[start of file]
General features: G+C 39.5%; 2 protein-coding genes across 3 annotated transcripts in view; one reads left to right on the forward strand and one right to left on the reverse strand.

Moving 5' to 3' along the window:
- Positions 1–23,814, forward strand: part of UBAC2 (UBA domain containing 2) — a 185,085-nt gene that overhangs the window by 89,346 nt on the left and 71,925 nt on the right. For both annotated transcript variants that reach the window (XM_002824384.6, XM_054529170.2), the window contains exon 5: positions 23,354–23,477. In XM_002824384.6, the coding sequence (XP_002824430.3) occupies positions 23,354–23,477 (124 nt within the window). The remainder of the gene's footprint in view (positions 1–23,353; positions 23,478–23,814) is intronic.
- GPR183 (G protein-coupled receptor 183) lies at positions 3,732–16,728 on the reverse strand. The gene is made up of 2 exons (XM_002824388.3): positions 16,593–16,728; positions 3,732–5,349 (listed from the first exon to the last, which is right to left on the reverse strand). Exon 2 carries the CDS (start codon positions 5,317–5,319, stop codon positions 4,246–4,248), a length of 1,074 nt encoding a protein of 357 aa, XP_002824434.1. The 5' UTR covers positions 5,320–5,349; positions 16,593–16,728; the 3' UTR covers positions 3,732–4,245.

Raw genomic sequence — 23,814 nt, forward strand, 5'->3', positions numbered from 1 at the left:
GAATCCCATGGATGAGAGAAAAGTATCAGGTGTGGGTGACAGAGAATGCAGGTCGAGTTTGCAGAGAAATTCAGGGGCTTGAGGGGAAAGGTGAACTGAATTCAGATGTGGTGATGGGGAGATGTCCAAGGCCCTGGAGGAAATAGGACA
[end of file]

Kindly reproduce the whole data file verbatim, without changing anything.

General features: G+C 39.5%; 2 protein-coding genes across 3 annotated transcripts in view; one reads left to right on the forward strand and one right to left on the reverse strand.

Moving 5' to 3' along the window:
- Positions 1–23,814, forward strand: part of UBAC2 (UBA domain containing 2) — a 185,085-nt gene that overhangs the window by 89,346 nt on the left and 71,925 nt on the right. For both annotated transcript variants that reach the window (XM_002824384.6, XM_054529170.2), the window contains exon 5: positions 23,354–23,477. In XM_002824384.6, the coding sequence (XP_002824430.3) occupies positions 23,354–23,477 (124 nt within the window). The remainder of the gene's footprint in view (positions 1–23,353; positions 23,478–23,814) is intronic.
- GPR183 (G protein-coupled receptor 183) lies at positions 3,732–16,728 on the reverse strand. The gene is made up of 2 exons (XM_002824388.3): positions 16,593–16,728; positions 3,732–5,349 (listed from the first exon to the last, which is right to left on the reverse strand). Exon 2 carries the CDS (start codon positions 5,317–5,319, stop codon positions 4,246–4,248), a length of 1,074 nt encoding a protein of 357 aa, XP_002824434.1. The 5' UTR covers positions 5,320–5,349; positions 16,593–16,728; the 3' UTR covers positions 3,732–4,245.

Raw genomic sequence — 23,814 nt, forward strand, 5'->3', positions numbered from 1 at the left:
GAATCCCATGGATGAGAGAAAAGTATCAGGTGTGGGTGACAGAGAATGCAGGTCGAGTTTGCAGAGAAATTCAGGGGCTTGAGGGGAAAGGTGAACTGAATTCAGATGTGGTGATGGGGAGATGTCCAAGGCCCTGGAGGAAATAGGACA